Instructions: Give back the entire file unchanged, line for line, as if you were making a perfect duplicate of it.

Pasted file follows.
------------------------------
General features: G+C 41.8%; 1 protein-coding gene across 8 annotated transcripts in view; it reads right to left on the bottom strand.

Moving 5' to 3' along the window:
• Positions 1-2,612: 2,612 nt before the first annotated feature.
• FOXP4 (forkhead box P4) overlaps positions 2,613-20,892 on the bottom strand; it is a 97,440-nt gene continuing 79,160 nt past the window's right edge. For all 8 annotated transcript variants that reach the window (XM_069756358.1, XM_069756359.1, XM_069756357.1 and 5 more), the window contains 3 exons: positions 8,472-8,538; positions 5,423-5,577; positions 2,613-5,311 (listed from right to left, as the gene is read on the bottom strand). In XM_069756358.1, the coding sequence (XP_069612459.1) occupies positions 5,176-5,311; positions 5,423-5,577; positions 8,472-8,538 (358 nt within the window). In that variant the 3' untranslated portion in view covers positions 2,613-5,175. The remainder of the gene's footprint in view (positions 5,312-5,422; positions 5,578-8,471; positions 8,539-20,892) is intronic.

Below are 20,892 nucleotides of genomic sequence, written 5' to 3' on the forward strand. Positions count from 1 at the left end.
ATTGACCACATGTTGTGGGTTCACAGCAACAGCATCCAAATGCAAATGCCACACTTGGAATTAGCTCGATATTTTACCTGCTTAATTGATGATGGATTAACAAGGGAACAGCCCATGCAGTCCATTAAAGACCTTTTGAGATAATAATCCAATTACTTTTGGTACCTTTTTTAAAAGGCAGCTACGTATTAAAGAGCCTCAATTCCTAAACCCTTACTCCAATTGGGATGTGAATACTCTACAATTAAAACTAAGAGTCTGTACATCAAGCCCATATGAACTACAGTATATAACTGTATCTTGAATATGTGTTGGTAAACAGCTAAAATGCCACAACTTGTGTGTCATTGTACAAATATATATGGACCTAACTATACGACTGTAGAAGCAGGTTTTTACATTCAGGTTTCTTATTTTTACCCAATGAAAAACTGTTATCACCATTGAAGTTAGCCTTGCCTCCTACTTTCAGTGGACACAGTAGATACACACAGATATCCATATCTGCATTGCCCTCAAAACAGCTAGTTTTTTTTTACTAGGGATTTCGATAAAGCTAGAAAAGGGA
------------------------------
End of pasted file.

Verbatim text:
General features: G+C 41.8%; 1 protein-coding gene across 8 annotated transcripts in view; it reads right to left on the bottom strand.

Moving 5' to 3' along the window:
• Positions 1-2,612: 2,612 nt before the first annotated feature.
• FOXP4 (forkhead box P4) overlaps positions 2,613-20,892 on the bottom strand; it is a 97,440-nt gene continuing 79,160 nt past the window's right edge. For all 8 annotated transcript variants that reach the window (XM_069756358.1, XM_069756359.1, XM_069756357.1 and 5 more), the window contains 3 exons: positions 8,472-8,538; positions 5,423-5,577; positions 2,613-5,311 (listed from right to left, as the gene is read on the bottom strand). In XM_069756358.1, the coding sequence (XP_069612459.1) occupies positions 5,176-5,311; positions 5,423-5,577; positions 8,472-8,538 (358 nt within the window). In that variant the 3' untranslated portion in view covers positions 2,613-5,175. The remainder of the gene's footprint in view (positions 5,312-5,422; positions 5,578-8,471; positions 8,539-20,892) is intronic.

Below are 20,892 nucleotides of genomic sequence, written 5' to 3' on the forward strand. Positions count from 1 at the left end.
ATTGACCACATGTTGTGGGTTCACAGCAACAGCATCCAAATGCAAATGCCACACTTGGAATTAGCTCGATATTTTACCTGCTTAATTGATGATGGATTAACAAGGGAACAGCCCATGCAGTCCATTAAAGACCTTTTGAGATAATAATCCAATTACTTTTGGTACCTTTTTTAAAAGGCAGCTACGTATTAAAGAGCCTCAATTCCTAAACCCTTACTCCAATTGGGATGTGAATACTCTACAATTAAAACTAAGAGTCTGTACATCAAGCCCATATGAACTACAGTATATAACTGTATCTTGAATATGTGTTGGTAAACAGCTAAAATGCCACAACTTGTGTGTCATTGTACAAATATATATGGACCTAACTATACGACTGTAGAAGCAGGTTTTTACATTCAGGTTTCTTATTTTTACCCAATGAAAAACTGTTATCACCATTGAAGTTAGCCTTGCCTCCTACTTTCAGTGGACACAGTAGATACACACAGATATCCATATCTGCATTGCCCTCAAAACAGCTAGTTTTTTTTTACTAGGGATTTCGATAAAGCTAGAAAAGGGA